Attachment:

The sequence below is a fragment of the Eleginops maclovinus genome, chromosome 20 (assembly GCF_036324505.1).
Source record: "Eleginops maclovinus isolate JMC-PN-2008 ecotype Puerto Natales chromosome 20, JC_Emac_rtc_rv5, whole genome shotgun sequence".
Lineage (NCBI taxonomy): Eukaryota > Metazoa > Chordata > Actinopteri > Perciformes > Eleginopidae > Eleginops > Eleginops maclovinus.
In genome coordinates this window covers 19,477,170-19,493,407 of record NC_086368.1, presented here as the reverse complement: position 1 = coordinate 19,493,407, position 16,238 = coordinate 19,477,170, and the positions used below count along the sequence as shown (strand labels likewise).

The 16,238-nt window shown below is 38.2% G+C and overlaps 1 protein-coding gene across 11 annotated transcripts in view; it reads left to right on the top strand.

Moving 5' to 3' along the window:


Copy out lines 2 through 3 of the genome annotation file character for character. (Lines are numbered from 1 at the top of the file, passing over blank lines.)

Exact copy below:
Source record: "Eleginops maclovinus isolate JMC-PN-2008 ecotype Puerto Natales chromosome 20, JC_Emac_rtc_rv5, whole genome shotgun sequence".
Lineage (NCBI taxonomy): Eukaryota > Metazoa > Chordata > Actinopteri > Perciformes > Eleginopidae > Eleginops > Eleginops maclovinus.